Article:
- We saw it for what it was – teenage emotion that changes with the wind.
- We shared with her all we missed out on because we jumped in and got married too soon.
- We NEVER told her when we didn’t like a boy – that was TOUGH! She figured it out on her own. We knew she would, so we didn’t push it.
- My husband took a picture of the boy, his car, and his license plate before they left the house. My husband is a big guy, and his mere presence intimidated boys. I think if you are a single mom, like my mom, you could still get away with this because the boy knows you are looking out for your daughter. The boy knows if she doesn’t turn up at curfew, you have the information you need to call the police. Yes, it embarrassed my daughter, but she knew she was our world and understood why he did it.
- As her mother, I left the lines of communication open to her. She knew she could talk to me about anything. It is hard not to show your judgmental feelings, but you have to constrain them or your daughter will possibly rebel.
- We tried to share real world advice, not emotional “I’m your mother and because I said so.” Nope, she is too much like both of us, so we knew emotional outburst wouldn’t work.
- We have used our past to remember how we were: rebellious, wanting to have fun, stupidly wanting to grow up too fast… We used our past as reference before she could use it against us, as I did with my mother.
- Whether we have liked the boy or not, we made him feel welcome in our home. Sometimes that was hard to do.
- We have stressed the importance of education and career with our daughter so she will want to do her best and not let the wrong boy drag her down.
- We always made sure she knew she was our top priority and that we loved her unconditionally. I think this caused her to respect us more.
Monday, August 5, 2013
When You Don’t Like Your Daughter’s Boyfriend
When I was 14, I came home from the county fair convinced I had found my “soul mate.” He was 19, had blonde hair, blue eyes, and a bad boy image. Needless to say, my mother was less than happy. When she was 15, she ran off and married a boy just like him, my father. It didn’t turn out too well. They were married for 30 years, had eight kids, and a life of turmoil. My father was a mean alcoholic, but my mother loved him until the day she died even though he caused her great heartache during those 30 years. Why did she stay with him for so long? Because that is what women of her time period did. They sucked it up and didn’t sully the family by getting a divorce. She did finally leave him a few months after I was born in the mid 60’s, though, and she paid dearly in our small town of judgmental people. She was an outcast amongst her peers.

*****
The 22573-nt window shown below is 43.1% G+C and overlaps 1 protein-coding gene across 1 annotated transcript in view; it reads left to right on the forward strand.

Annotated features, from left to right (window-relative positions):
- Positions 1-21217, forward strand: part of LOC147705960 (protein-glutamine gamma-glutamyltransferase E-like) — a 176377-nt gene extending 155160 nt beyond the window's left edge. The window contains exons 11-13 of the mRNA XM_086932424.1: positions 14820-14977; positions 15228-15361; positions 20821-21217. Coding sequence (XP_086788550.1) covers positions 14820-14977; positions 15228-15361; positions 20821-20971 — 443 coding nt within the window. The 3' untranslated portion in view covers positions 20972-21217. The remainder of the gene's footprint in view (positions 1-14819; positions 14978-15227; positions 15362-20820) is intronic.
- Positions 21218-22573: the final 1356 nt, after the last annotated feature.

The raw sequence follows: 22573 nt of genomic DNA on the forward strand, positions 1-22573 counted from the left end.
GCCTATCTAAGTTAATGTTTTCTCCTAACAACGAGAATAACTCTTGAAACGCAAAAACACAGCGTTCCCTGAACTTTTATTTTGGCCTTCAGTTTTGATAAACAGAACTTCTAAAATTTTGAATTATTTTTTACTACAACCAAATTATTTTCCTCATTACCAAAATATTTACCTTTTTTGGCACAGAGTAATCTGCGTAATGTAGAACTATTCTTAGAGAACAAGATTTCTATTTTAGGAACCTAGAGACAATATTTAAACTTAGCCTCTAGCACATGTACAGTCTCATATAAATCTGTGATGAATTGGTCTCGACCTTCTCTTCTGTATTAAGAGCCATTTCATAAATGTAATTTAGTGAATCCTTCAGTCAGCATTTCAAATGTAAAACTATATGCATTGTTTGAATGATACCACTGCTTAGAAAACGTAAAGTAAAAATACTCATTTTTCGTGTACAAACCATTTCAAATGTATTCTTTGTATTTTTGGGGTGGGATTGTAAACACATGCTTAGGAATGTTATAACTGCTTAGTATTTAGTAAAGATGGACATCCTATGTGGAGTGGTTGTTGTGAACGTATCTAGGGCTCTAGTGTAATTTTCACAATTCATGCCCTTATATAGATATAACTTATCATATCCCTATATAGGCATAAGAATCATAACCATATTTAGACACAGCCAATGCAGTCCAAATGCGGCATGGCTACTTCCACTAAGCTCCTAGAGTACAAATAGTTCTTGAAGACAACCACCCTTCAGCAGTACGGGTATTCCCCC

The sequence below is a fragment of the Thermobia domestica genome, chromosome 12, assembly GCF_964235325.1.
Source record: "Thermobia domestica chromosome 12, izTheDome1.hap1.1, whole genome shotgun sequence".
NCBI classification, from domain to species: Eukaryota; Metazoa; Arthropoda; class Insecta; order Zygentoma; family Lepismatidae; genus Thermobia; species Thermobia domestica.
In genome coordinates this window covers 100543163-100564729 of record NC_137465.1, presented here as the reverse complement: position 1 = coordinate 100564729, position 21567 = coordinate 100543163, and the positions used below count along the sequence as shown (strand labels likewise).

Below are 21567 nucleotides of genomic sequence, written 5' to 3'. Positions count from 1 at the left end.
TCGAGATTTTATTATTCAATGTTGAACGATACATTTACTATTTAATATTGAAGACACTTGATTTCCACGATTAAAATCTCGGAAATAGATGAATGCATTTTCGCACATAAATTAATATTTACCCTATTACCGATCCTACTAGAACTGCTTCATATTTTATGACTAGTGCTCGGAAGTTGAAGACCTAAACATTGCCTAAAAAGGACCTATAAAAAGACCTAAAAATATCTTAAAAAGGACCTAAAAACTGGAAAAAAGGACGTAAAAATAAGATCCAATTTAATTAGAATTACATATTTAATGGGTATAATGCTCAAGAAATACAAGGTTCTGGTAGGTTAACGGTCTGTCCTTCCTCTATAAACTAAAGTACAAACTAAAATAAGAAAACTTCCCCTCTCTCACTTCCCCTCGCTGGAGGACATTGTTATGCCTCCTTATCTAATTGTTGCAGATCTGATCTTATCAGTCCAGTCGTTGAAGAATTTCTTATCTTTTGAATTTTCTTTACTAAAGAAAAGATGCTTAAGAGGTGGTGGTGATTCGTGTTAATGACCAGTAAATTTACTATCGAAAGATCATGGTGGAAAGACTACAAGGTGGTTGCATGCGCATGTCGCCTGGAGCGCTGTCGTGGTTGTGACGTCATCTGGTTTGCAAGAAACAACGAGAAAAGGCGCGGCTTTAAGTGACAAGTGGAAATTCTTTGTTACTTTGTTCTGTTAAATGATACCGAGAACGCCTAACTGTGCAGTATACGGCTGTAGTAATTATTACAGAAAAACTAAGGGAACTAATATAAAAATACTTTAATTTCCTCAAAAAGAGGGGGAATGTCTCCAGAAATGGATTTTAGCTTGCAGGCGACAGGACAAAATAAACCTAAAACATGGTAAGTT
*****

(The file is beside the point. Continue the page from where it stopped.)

You would have thought I had learned from her example. Heck NO, I was only 14. Maybe growing up without a dad made me crave a male model. Since my dad was 5 years older than my mom and also had the bad boy image, I chose someone very close to what he was. I used this information against my mother, but I did not take into account the toll it took on her to live with her bad boy. At the same time, she never talked to me about the details of that horrible life. My older brothers and sisters filled me in as I was going through my teen years.
At 14 I was determined to get what I wanted, and she fought me every step of the way. She was right, of course, but her approach was wrong. She only made me want to be with this boy more by telling me to stay away from him.
I had the typical “I know everything” teenage attitude. I dated him for 2 ½ years thinking I could change him. He was a high school dropout. I thought I had convinced him to get his GED, but he never did work on it. He sniffed glue when I met him. I told him I would break up with him if he didn’t stop. Thankfully, he did stop. He was good to me: flowers, dinners, and, except for the GED, jumped through hoops to please me. Neither one of us had a clue about future or life. Our plan was to get married when I turned 16. My mother didn’t know that, and thankfully, that didn’t happen.
During the time we dated, my mother eventually started liking him. He was a good guy, and he would do anything for me and my mother. Around the time I turned 16, my mother had given up the fight and I was becoming curious about the world around me. I wanted to hang out with friends, and I began to have ambitions that went beyond what I shared with this boy. It was hard, but I broke up with him.
A few months later, I did meet the love of my life, whom I am still married to today. My mother loved him! His father was an upstanding citizen who was a deacon at the First Baptist Church. She didn't take into account that a deacon's kid is one of those exciting, dangerous boys that teenage girls can't resist. She never stood in our way. He, too, had a bad boy image that she didn’t know about. He was popular and had ambitions for the future.
We got married three days after I turned 18 and he was 20. Do we regret getting married, no; but we wish we had been wiser and waited a few more years. Again, at 18, I fell back on my mother’s example of getting married young. Since she liked him, she didn’t fight me on it.
Now We Have a Daughter
My husband and I knowing the history and remembering our own rebellious natures have tried to apply what we learned with our daughter.
When she was in high school and brought home a boy we didn’t like:
Our daughter is working her way through college. She lives on her own, and she, like her parents then and now, loves to have a good time but knows where to draw the line. She balances her work, school, money, and social life in order to be independent. She still comes home to a family she knows she can depend on at any time for anything.
I think we did all right.